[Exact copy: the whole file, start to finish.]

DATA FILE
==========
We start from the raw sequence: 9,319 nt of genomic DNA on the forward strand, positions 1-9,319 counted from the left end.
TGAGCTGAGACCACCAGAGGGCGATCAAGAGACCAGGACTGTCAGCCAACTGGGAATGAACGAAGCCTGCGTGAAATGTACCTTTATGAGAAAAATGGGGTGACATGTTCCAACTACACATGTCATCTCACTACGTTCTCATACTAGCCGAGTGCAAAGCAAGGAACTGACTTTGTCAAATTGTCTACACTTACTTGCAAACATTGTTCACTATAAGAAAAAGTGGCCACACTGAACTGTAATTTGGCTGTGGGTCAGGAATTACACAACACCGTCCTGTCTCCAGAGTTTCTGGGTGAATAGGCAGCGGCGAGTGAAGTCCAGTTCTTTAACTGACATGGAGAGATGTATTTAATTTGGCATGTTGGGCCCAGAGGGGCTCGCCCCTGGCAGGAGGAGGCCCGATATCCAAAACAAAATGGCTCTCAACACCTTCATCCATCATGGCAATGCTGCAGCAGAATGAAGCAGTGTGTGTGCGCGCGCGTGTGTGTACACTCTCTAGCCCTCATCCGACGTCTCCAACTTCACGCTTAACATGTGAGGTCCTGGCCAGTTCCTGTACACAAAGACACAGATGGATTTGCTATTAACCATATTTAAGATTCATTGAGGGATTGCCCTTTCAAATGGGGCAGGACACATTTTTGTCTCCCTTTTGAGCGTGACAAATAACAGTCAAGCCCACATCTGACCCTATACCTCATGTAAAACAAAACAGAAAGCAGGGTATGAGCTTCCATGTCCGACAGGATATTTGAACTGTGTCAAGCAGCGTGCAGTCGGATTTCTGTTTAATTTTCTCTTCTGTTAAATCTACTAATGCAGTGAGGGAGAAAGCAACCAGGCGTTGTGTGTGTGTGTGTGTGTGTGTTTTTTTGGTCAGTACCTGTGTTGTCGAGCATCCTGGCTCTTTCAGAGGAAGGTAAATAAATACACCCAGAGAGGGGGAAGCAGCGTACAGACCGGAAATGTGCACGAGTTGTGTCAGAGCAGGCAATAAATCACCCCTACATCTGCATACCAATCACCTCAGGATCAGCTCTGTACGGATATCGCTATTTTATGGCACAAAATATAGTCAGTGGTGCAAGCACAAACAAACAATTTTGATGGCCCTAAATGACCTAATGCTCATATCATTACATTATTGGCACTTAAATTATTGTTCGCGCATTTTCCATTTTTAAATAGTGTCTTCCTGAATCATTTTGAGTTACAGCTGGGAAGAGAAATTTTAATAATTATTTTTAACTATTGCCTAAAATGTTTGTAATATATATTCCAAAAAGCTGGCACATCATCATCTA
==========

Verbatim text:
We start from the raw sequence: 9,319 nt of genomic DNA on the forward strand, positions 1-9,319 counted from the left end.
TGAGCTGAGACCACCAGAGGGCGATCAAGAGACCAGGACTGTCAGCCAACTGGGAATGAACGAAGCCTGCGTGAAATGTACCTTTATGAGAAAAATGGGGTGACATGTTCCAACTACACATGTCATCTCACTACGTTCTCATACTAGCCGAGTGCAAAGCAAGGAACTGACTTTGTCAAATTGTCTACACTTACTTGCAAACATTGTTCACTATAAGAAAAAGTGGCCACACTGAACTGTAATTTGGCTGTGGGTCAGGAATTACACAACACCGTCCTGTCTCCAGAGTTTCTGGGTGAATAGGCAGCGGCGAGTGAAGTCCAGTTCTTTAACTGACATGGAGAGATGTATTTAATTTGGCATGTTGGGCCCAGAGGGGCTCGCCCCTGGCAGGAGGAGGCCCGATATCCAAAACAAAATGGCTCTCAACACCTTCATCCATCATGGCAATGCTGCAGCAGAATGAAGCAGTGTGTGTGCGCGCGCGTGTGTGTACACTCTCTAGCCCTCATCCGACGTCTCCAACTTCACGCTTAACATGTGAGGTCCTGGCCAGTTCCTGTACACAAAGACACAGATGGATTTGCTATTAACCATATTTAAGATTCATTGAGGGATTGCCCTTTCAAATGGGGCAGGACACATTTTTGTCTCCCTTTTGAGCGTGACAAATAACAGTCAAGCCCACATCTGACCCTATACCTCATGTAAAACAAAACAGAAAGCAGGGTATGAGCTTCCATGTCCGACAGGATATTTGAACTGTGTCAAGCAGCGTGCAGTCGGATTTCTGTTTAATTTTCTCTTCTGTTAAATCTACTAATGCAGTGAGGGAGAAAGCAACCAGGCGTTGTGTGTGTGTGTGTGTGTGTGTTTTTTTGGTCAGTACCTGTGTTGTCGAGCATCCTGGCTCTTTCAGAGGAAGGTAAATAAATACACCCAGAGAGGGGGAAGCAGCGTACAGACCGGAAATGTGCACGAGTTGTGTCAGAGCAGGCAATAAATCACCCCTACATCTGCATACCAATCACCTCAGGATCAGCTCTGTACGGATATCGCTATTTTATGGCACAAAATATAGTCAGTGGTGCAAGCACAAACAAACAATTTTGATGGCCCTAAATGACCTAATGCTCATATCATTACATTATTGGCACTTAAATTATTGTTCGCGCATTTTCCATTTTTAAATAGTGTCTTCCTGAATCATTTTGAGTTACAGCTGGGAAGAGAAATTTTAATAATTATTTTTAACTATTGCCTAAAATGTTTGTAATATATATTCCAAAAAGCTGGCACATCATCATCTA